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Grokster and Efficiency in Music
by Seth Robert Belzley
10 Va. J.L. & Tech. 10 (2005)   View PDF

The recent case of Metro-Goldwyn-Mayer Studios, Inc. v. Grokster, Ltd. presented the Supreme Court with the dilemma that is faced each time copyright law is revised: How are the competing interests of creators, innovators, and the public best balanced? This Article analyzes the dilemma ... [show]
The recent case of Metro-Goldwyn-Mayer Studios, Inc. v. Grokster, Ltd. presented the Supreme Court with the dilemma that is faced each time copyright law is revised: How are the competing interests of creators, innovators, and the public best balanced? This Article analyzes the dilemma in light of technological advances that have place the need for music companies in doubt. In an era when musicians themselves can fill the roles previously filled by music companies, the argument for copyright protection, which has never encouraged the production of music anyway, is weakened even further. But even if copyright for music is to be retained, the threat of P2P systems should not be exaggerated since many market developments appear to be marginalizing the technology as a means of piracy at the same time that the technology is being put to more legal and beneficial uses. In the end, the Court was correct in Grokster to refuse the temptation to more fiercely protect the music industry. [hide]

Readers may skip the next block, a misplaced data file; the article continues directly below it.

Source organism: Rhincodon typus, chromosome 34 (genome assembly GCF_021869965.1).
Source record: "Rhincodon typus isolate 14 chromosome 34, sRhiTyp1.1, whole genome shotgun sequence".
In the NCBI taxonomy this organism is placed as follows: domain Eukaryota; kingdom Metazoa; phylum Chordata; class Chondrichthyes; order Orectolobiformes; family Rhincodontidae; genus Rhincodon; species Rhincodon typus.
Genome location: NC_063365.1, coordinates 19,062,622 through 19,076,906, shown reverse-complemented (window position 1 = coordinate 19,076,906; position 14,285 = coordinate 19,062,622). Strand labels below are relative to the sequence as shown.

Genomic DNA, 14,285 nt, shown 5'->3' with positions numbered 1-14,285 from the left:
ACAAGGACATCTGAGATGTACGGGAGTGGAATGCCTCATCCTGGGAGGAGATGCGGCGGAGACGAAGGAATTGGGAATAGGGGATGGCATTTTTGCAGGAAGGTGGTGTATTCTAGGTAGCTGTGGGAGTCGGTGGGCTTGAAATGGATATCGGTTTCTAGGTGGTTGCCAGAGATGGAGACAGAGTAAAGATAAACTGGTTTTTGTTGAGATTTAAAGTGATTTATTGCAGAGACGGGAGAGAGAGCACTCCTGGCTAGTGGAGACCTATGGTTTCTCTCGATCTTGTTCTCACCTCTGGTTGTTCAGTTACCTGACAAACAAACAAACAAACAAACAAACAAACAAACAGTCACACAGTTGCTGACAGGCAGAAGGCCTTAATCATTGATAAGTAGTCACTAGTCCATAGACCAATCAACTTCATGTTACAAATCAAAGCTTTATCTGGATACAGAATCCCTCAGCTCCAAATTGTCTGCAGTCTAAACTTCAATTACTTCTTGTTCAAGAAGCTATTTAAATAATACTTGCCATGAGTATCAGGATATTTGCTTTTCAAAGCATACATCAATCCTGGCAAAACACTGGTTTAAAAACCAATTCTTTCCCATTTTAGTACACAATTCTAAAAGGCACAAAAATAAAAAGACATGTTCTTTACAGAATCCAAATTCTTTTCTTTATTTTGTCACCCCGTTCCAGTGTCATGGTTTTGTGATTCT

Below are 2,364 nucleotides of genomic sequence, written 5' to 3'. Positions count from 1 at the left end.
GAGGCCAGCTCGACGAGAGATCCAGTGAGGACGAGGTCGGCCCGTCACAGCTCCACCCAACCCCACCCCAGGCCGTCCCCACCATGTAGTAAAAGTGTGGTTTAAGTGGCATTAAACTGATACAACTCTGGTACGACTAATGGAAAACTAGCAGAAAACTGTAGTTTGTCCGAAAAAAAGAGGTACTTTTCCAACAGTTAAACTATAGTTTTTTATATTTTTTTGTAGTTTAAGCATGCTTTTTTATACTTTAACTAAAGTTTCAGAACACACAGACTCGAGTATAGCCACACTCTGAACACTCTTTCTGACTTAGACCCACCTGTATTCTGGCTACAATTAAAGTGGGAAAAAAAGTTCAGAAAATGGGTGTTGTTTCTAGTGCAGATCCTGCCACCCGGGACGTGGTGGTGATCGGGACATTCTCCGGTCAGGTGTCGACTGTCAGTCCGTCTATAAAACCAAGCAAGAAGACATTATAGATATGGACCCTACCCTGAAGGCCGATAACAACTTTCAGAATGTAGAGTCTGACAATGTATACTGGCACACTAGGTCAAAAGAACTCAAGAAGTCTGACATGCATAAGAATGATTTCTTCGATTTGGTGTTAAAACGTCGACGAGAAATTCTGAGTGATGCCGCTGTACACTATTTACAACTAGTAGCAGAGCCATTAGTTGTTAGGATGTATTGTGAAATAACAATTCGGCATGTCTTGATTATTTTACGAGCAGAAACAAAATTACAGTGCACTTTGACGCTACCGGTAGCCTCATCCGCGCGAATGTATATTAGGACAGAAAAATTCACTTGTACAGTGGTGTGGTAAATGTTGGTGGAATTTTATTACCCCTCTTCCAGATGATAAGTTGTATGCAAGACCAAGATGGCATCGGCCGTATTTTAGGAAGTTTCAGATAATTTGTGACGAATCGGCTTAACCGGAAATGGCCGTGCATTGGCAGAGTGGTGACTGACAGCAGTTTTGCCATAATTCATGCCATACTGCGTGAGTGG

In Search of the Story: Narratives of Intellectual Property
by Viktor Mayer-Schonberger
10 Va. J.L. & Tech. 11 (2005)   View PDF

Current intellectual property debates are advanced through distinctive and competing narratives. This article examines the leading narratives in the Western world, ranging from Lockean copyright and Kantian author’s right, to economic theory and the Coase theorem, to the narrative of the elusive author. In ... [show]
Current intellectual property debates are advanced through distinctive and competing narratives. This article examines the leading narratives in the Western world, ranging from Lockean copyright and Kantian author’s right, to economic theory and the Coase theorem, to the narrative of the elusive author. In doing so, it exposes commonalities and differences among the narratives, as well as a bewildering trend (for lawyers at least) away from the law as the underlying structure of ordering. Analyzing these narratives and their role as tools of persuasion—and ultimately as authority—the article highlights a fundamental flaw of non-author-centric narratives, suggesting that this flaw may explain the difficulty these narratives have faced in the legal discourse. The article concludes by suggesting that the foundations of the legal system would have to change for such narratives to become persuasive. [hide]




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